For too many people, cancer care remains out of reach – but we can change that

A broad-based approach to tackling the problem will be key to achieving health equity, particularly in the Mena region

Tremendous progress has been made in cancer prevention and treatment in recent years. PA Wire
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Cancer is scary. It is life-changing and too often life-limiting. Innovations in cancer care have given us a better chance of diagnosing, treating and potentially “curing” the condition than ever before.

Yet, these advances are set against a disturbing backdrop of sharply rising rates in the Middle East and Africa. According to the World Health Organisation, the Eastern Mediterranean region is expected to have upwards of a million deaths a year by 2040, making it the region with the highest estimated cancer burden. Improving knowledge of, and access to, new technologies is essential to reverse this alarming increase.

We recently marked World Cancer Day, on February 4, and this month will be an opportunity to renew and amplify efforts to prevent and manage this devastating disease. This year’s theme, "Uniting our Voices and Taking Action", is timely, as no single organisation, sector or approach can conquer cancer on its own. It will take a collective effort to make meaningful progress.

Tremendous progress has been made in cancer prevention and treatment in recent years. The emergence of cutting-edge therapeutic innovations such as immunotherapy, which enables the body's immune system to target and eliminate cancer cells, and precision medicine, which utilises genomic data to personalise treatment to the unique characteristics of a patient's cancer, have significantly impacted patients and their care. Additionally, advances in early detection and screening can identify cancer in its early stages when it is most amenable to treatment.

However, for too many people these innovations are out of reach, for reasons that might include costs, inability to take time off work and simply whether their local health facilities have specialist equipment or teams available.

Less than two thirds of countries in the Middle East and Africa have developed a National Cancer Control Plan, a necessary tool to improve cancer prevention, diagnosis and care for the future. As governments acutely recognise the need to build more resilient healthcare systems in the wake of the pandemic, now is the time to unify our voices and work together to create, update and strengthen these plans for a new generation of technologies and treatments. Three key elements are needed to achieve this vision.

First, there is an urgent need for investment in early detection, including screening of those at highest risk so that the disease is caught when it is most easily managed. This is especially critical for lung cancer, which has only an 8 per cent survival rate over five years in the Middle East, due to most patients being diagnosed late. This is also true in Africa, where lung cancer is the leading cause of cancer-related deaths. The Cancer Care Africa initiative, launched at Cop27 in Egypt, aims to address this need by increasing screening and diagnostic capabilities, building capacity and capability, and empowering patients to fight cancer. The initiative has ambitious goals to expand cancer screening and diagnostic services to one million more people and provide training to over 10,000 healthcare professionals across 100 oncology centres.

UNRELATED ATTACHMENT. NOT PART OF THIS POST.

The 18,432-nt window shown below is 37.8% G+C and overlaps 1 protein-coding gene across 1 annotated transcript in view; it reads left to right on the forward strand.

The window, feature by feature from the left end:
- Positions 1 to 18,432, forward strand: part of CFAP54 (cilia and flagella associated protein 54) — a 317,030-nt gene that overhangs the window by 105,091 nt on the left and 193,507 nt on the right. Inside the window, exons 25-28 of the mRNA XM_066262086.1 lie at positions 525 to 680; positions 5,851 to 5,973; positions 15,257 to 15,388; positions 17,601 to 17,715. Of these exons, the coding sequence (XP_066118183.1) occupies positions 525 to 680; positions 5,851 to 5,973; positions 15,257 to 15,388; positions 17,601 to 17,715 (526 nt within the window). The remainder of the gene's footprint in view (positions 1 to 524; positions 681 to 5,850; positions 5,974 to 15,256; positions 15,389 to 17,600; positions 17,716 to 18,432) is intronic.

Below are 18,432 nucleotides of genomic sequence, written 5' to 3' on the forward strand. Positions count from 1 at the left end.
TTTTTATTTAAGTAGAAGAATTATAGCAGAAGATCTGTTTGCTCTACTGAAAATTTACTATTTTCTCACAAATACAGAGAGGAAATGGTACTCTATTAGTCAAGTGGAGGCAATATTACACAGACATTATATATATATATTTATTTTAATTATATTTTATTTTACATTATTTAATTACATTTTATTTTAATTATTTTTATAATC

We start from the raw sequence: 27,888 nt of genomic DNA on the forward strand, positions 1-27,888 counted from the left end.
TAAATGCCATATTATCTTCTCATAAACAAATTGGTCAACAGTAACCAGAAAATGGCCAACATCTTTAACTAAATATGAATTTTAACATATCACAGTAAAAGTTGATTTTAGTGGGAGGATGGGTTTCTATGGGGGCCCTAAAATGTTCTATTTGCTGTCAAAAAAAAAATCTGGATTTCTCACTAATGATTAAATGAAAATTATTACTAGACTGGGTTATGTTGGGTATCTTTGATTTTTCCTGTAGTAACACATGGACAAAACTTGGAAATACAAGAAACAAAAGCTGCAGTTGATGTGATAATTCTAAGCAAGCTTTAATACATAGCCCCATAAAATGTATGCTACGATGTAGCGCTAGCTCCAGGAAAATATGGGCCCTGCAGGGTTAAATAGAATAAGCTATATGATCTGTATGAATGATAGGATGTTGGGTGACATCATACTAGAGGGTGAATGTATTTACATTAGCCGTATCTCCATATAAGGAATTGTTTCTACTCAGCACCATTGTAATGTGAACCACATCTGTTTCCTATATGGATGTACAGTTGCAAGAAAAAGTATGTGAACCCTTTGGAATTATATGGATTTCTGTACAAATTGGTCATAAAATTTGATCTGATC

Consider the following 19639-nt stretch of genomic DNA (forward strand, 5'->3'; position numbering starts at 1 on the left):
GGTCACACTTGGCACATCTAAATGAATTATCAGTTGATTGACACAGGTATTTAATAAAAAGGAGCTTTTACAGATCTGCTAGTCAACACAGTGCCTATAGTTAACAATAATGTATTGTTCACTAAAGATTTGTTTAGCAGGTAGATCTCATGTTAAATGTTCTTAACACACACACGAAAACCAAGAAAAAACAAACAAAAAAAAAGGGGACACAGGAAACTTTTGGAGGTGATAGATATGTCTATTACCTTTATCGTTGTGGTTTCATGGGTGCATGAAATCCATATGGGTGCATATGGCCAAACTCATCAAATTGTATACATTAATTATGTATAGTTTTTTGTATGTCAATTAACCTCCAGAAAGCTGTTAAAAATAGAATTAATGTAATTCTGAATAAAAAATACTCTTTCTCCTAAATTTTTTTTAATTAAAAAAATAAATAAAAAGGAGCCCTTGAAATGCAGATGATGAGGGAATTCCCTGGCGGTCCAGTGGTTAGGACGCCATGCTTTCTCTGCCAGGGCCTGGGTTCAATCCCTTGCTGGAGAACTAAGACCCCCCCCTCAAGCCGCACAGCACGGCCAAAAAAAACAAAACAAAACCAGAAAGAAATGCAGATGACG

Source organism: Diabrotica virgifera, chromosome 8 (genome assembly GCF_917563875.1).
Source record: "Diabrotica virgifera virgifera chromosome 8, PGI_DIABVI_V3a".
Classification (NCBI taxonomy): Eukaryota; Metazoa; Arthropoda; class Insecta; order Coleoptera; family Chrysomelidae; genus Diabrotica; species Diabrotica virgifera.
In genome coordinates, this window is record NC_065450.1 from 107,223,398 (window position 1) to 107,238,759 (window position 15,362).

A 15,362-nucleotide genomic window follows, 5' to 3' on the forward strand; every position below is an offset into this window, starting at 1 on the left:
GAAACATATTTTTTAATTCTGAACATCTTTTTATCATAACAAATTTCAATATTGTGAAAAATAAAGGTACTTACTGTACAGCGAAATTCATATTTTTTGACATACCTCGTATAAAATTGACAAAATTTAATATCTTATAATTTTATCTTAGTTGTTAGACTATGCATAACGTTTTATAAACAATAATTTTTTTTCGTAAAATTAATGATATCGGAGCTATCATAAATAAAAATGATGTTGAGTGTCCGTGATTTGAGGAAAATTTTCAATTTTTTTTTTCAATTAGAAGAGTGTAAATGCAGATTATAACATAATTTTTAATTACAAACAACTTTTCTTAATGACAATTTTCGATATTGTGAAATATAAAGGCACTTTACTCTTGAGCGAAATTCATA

Second, we need to drive more innovation. As the world continues to grapple with the ongoing Covid-19 health crisis, it's more important than ever to focus on innovation in health care. In this regard, AstraZeneca’s partnership with the King Abdullah International Medical Research Centre in Saudi Arabia exemplifies how public-private collaboration can benefit people, society and planet. The new partnership encompasses research and development and innovation, including the training of Saudi scientists to use AI-driven, deep-learning approaches to identify novel genetic biomarkers of cancer risk and heritability, accelerating drug discovery in this space.

And finally, it would be unfortunate not to mention the power of prevention in tackling cancer. The high and growing prevalence of cancer in the Middle East and Africa is directly connected to the high incidence of key risk factors, such as tobacco use, physical inactivity and unhealthy diets. Educating people and primary healthcare providers about the risks and signs of cancer can help them take steps to reduce their risk of developing the disease.

This month and throughout the year, we ought to honour those fighting and those who have been lost to this dreadful disease by reaffirming our commitment to enhance equity in cancer care. By harnessing our combined energy, we can use this tipping point to drive the delivery of lifesaving technologies to more people around the world.

Published: February 09, 2023, 5:00 AM